Photo: Tommy Björklund

Jan Sandström

Jan Sandström is one of Sweden's most well-known composers, both at home and overseas. He is associated particularly with the highly evocative Motorbike Concerto, which has been performed the world over by trombonist Christian Lindberg.

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It was this very work that marked a transition in Sandström’s compositional idiom, a change that had been embarked upon a little earlier with the ballet En herrgårdssägen (Tales of a Manor). The earlier works and most of his compositions in the 1980s carried a more Ligeti-inspired tonal stamp, in which Sandström made use of spectral techniques (composition based on analyses of overtone registers), as in the sophisticatedly constructed Formant mirrors for chamber orchestra and soprano. Another of the more important works from this period is the austere and rather dense Acintyas for string orchestra, already a work in which personal fancies had begun to seep through the solid edifices of his music. 

His ballet music, and his trombone concerto with its underlying programme of journeys through a quasi-filmic landscape, heralded a distinct turning point for Sandström away from tables and principles. “I discovered that it felt fresh, that the music becomes richer and boundless when the world comes tramping into the concert hall,” he says. “I’m fascinated by how wonderful life can seem when reality and art merge.” 

Since then, he has produced a number of solo concertos, and with Don Quixote an even more theatrically expressive successor to his first trombone concerto. In light of this, it is hardly a coincidence that he developed an interest in music drama and opera. This lead to a more idiosyncratic melodic style and a rhythmic simplicity, at times of an almost neoclassical cut, as in his debut opera Bombi Bitt and Nick Carter or in the orchestral work Emperor’s Song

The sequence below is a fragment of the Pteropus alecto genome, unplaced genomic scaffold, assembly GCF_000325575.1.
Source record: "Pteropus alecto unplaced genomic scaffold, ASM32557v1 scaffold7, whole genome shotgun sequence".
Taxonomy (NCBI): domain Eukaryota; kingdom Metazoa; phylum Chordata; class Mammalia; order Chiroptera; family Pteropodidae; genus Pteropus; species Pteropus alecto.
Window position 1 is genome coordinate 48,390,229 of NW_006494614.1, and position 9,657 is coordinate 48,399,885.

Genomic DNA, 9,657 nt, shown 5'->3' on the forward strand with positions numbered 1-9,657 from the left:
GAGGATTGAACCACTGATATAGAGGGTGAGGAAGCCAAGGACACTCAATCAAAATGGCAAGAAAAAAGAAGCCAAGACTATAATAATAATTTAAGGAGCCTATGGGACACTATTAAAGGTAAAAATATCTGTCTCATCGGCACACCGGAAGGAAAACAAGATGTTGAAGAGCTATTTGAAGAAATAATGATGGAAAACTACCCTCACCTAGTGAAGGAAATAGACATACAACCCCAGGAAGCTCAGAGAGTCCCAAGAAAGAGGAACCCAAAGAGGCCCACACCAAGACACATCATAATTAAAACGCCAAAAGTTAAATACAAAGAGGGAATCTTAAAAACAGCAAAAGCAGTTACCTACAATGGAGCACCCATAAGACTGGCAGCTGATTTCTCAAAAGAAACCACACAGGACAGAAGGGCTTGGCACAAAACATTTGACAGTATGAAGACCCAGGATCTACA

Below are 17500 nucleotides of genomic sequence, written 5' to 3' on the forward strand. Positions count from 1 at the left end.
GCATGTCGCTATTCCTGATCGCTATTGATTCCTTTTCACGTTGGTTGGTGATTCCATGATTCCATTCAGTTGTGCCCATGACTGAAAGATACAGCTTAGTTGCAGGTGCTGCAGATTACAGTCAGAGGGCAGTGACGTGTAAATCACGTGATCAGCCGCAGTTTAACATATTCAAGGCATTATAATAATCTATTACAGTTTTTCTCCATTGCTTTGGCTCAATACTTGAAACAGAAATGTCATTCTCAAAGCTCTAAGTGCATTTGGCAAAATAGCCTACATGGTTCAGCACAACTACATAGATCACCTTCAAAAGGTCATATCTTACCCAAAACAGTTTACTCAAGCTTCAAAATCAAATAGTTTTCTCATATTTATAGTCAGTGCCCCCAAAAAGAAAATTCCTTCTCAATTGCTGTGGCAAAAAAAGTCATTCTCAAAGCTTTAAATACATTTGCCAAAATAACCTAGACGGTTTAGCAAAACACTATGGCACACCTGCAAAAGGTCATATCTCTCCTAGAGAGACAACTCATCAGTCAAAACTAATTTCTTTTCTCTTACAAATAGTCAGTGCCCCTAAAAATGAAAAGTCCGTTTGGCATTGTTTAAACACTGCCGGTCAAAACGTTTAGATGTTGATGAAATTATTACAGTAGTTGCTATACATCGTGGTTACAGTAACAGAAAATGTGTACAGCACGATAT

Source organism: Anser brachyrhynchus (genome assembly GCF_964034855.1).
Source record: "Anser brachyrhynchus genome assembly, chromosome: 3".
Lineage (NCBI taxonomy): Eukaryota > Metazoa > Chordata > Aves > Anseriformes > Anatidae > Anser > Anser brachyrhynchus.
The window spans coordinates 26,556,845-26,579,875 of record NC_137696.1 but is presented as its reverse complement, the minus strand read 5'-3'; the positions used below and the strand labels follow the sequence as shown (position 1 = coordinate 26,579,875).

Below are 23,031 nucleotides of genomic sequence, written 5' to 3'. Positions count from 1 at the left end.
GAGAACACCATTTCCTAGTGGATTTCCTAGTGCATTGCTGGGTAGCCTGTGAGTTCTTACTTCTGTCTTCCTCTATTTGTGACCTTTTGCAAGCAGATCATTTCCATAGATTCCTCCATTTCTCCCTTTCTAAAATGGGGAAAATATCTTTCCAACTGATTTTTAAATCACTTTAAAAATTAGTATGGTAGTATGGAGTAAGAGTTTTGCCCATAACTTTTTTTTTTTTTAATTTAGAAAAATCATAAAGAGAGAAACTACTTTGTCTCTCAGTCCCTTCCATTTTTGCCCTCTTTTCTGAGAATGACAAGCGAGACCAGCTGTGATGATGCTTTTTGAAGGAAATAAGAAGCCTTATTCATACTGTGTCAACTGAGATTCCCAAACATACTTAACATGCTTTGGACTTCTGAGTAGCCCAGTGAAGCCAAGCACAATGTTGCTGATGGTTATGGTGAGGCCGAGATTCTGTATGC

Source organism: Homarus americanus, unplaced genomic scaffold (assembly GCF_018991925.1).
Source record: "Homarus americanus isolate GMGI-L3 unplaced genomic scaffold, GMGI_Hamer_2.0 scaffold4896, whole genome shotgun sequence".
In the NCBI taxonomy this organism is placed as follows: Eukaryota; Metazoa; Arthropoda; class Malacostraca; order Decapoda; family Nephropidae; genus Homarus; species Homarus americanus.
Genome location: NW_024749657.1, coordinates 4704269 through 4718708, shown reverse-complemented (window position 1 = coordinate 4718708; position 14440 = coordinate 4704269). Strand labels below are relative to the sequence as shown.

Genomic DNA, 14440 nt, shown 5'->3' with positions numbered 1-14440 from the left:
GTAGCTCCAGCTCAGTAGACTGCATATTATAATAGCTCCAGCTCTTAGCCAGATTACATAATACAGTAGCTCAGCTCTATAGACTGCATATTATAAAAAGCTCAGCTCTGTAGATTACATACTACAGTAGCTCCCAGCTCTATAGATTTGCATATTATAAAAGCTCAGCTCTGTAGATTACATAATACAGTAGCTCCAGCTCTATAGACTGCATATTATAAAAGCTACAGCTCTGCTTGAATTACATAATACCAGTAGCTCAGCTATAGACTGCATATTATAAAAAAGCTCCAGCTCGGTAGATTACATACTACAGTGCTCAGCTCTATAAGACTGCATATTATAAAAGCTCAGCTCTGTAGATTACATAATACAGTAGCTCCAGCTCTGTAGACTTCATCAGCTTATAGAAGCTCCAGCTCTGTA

Sandström has worked purposefully towards achieving a playful and childish – even naivistic – sensitivity in his art, something that also applies to his chamber and choral music, as in the highly popular arrangement of Praetorius’ Det är en ros utsprungen (Lo, How a Rose E’er Blooming). 

All this has required him to actively put aside other art music and stylistic norms. “The world looks totally different now than it did a mere 50 years back,” he says. “We zoom around in time and space, it’s something inherent to our natures now, and it would be strange if art didn’t reflect this mobility. I want to surprise myself.” 

Jan Sandström is a professor of composition at the College of Music in Piteå and his pedagogical achievements include developing opportunities for children and young people to study composition, projects that have been frequently imitated around the country. 

Tony Lundman, May 2004 
English translation: Neil Betteridge 
Source: STIM / Swedish Music Information Centre

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